How to Motivate Employees Toward Organizational Change: 3 Levels of WHY

October 10, 2022by Jeremy Pollack

Change is almost never easy. Whether we’re proposing a personal, individual change or a change in direction for an entire team or company, such efforts require the proper motivation to start, continue, and see the change through to the end. To get people motivated to participate in any kind of change, they have to be very clear on the WHY.  That is, why it’s important and beneficial and why we think the proposed direction is the correct one for success. The WHY is the key motivating factor to motivate employees in any organizational change.

There are 3 general levels to clarify when developing the WHY: the problem, the solution, and the method.

The WHY of the Problem

When we identify a problem, we have to be clear about why this is a problem. In other words: what negative consequences are resulting from the current state, and why do we believe that the consequences are rising from this particular issue? Why do we believe that this is indeed the problem causing the negative outcomes?  How can we prove this? Subsequently, what are the potentially significant benefits of solving this problem for all involved in the change process? That is, what do we get if we solve the problem (i.e. why is it worth putting effort into this)? Additionally, why do we believe this problem is actually solvable? As a first step in any change process, all of these questions should be clearly answered and articulated to anyone participating in or contributing to the change.

The WHY of the Solution

Once we agree on what the problem is and that it’s actually solvable, the next level to develop is the proposed solution. To motivate people toward a particular direction or end goal, we must clearly identify why we believe that this is the right solution or goal to fix the problem. Has this type of solution worked to fix the problem in the past? Is this solution achievable, and why do we think so? How will we know when we’ve achieved the solution, and how long do we anticipate that will take? What does everyone get (i.e., what are the benefits to each person involved) of achieving this solution? Again, all of these must be clearly answered to motivate the sort of effort it will require on everyone’s part to make significant changes toward solving the problem.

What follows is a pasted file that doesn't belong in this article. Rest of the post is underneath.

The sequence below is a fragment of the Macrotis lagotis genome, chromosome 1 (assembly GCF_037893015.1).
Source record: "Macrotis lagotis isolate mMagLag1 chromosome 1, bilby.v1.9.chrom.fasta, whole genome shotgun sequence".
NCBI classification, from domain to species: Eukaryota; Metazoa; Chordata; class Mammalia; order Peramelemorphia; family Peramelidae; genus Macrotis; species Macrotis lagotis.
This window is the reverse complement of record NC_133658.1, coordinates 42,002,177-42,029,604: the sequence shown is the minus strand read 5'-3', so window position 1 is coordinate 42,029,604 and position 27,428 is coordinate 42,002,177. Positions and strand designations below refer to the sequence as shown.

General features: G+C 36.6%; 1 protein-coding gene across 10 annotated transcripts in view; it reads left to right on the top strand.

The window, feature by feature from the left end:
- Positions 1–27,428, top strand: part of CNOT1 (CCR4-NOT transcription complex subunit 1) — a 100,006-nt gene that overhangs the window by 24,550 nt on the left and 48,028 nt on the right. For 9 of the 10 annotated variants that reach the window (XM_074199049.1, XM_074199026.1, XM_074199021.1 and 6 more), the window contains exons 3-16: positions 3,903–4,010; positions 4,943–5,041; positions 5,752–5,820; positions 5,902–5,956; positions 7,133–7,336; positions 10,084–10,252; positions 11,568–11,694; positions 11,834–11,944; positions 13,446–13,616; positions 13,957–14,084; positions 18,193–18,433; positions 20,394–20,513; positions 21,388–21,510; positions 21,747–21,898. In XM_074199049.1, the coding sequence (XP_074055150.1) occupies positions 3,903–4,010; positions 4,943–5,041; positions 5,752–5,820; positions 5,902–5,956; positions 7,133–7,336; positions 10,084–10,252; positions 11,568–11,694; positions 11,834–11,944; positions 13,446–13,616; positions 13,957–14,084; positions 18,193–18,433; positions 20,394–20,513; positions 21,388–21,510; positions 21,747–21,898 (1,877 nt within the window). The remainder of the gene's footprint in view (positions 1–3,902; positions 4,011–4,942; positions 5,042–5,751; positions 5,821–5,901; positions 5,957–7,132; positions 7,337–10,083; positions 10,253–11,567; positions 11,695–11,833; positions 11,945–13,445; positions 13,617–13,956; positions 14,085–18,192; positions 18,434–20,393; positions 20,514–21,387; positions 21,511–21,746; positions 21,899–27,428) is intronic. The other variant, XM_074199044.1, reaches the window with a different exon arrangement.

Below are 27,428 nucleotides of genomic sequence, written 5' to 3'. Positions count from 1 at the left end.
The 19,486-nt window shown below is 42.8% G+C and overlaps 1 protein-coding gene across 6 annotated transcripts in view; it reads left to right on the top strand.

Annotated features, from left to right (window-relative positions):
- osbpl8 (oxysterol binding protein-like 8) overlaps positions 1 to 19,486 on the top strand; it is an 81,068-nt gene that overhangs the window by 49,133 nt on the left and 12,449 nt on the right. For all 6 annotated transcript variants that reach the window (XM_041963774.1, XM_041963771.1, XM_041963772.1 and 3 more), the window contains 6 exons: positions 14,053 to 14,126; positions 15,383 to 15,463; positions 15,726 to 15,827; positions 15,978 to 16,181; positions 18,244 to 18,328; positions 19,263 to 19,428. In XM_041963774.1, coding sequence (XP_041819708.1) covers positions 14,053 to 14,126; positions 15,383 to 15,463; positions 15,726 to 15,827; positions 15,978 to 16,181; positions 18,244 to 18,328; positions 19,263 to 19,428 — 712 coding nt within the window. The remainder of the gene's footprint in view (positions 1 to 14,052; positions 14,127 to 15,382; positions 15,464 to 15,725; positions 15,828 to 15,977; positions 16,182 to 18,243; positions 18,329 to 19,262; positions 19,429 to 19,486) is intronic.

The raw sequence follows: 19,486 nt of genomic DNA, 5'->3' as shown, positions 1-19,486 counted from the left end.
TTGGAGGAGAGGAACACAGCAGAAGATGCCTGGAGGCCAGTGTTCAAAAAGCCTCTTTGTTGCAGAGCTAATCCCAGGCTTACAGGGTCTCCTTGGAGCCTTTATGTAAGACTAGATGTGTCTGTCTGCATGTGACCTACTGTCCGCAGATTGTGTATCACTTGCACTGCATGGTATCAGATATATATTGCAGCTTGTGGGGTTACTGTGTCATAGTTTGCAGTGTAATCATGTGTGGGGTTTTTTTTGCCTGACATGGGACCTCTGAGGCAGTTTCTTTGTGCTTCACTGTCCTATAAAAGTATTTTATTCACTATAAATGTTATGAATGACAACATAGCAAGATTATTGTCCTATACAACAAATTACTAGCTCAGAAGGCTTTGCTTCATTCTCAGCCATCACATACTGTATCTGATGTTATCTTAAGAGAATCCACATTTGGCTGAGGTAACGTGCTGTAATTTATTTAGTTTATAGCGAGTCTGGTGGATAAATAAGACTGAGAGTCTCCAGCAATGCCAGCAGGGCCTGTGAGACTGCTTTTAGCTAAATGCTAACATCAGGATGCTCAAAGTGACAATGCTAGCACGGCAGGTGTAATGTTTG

The WHY of the Method

Finally, we propose a method or list of action steps to achieve the solution. To motivate people to participate in these sometimes arduous methods, we must communicate why we believe the method we’ve come up with is the right method to achieve the solution and ultimately solve the problem. Has this method worked in the past to achieve this type of solution or goal? Why is this method better, easier, or quicker than other potential methods? How will we measure progress or success to ensure that this is the correct path, and what will we do to optimize or adjust the method should we realize we are not making progress toward the identified solution? Again, all important questions to answer and articulate if we want people to stay motivated toward the goal.

Getting Help with the WHY

This 3-level process of determining our WHY in order to motivate individuals and teams towards change can be applied to any sort of change — individual or organizational. And it can be applied by anyone. However, many individuals or companies hire experts to help them with changes, including coaches, therapists, or consultants. The reason to bring on experts to help with change processes, in addition to having someone specifically own or spearhead the effort of change management, is because the right experts will have the experience of solving similar problems. That is, they will (or should) have the knowledge and supporting data to answer all questions at each level of WHY, and an understanding of the instruments and tools to help foster the change and measure its progress along the way. If an individual or organization can answer and clearly articulate all three levels on their own, it may be worth trying to change without outside help. If they cannot, or they don’t fully trust their own answers, then hiring an outside expert to help foster the change may be a good idea. Just make sure that expert has successfully helped similar teams solve similar problems and can clearly communicate the WHY at all three levels to help establish and maintain motivation toward change.
If your company could use help managing engagement and motivation during organizational change processes, contact us at Pollack Peacebuilding. We’ve helped hundreds of clients identify their WHY and motivate teams toward positive change.

Jeremy Pollack

Jeremy Pollack is the Founder and CEO of Pollack Peacebuilding Systems.

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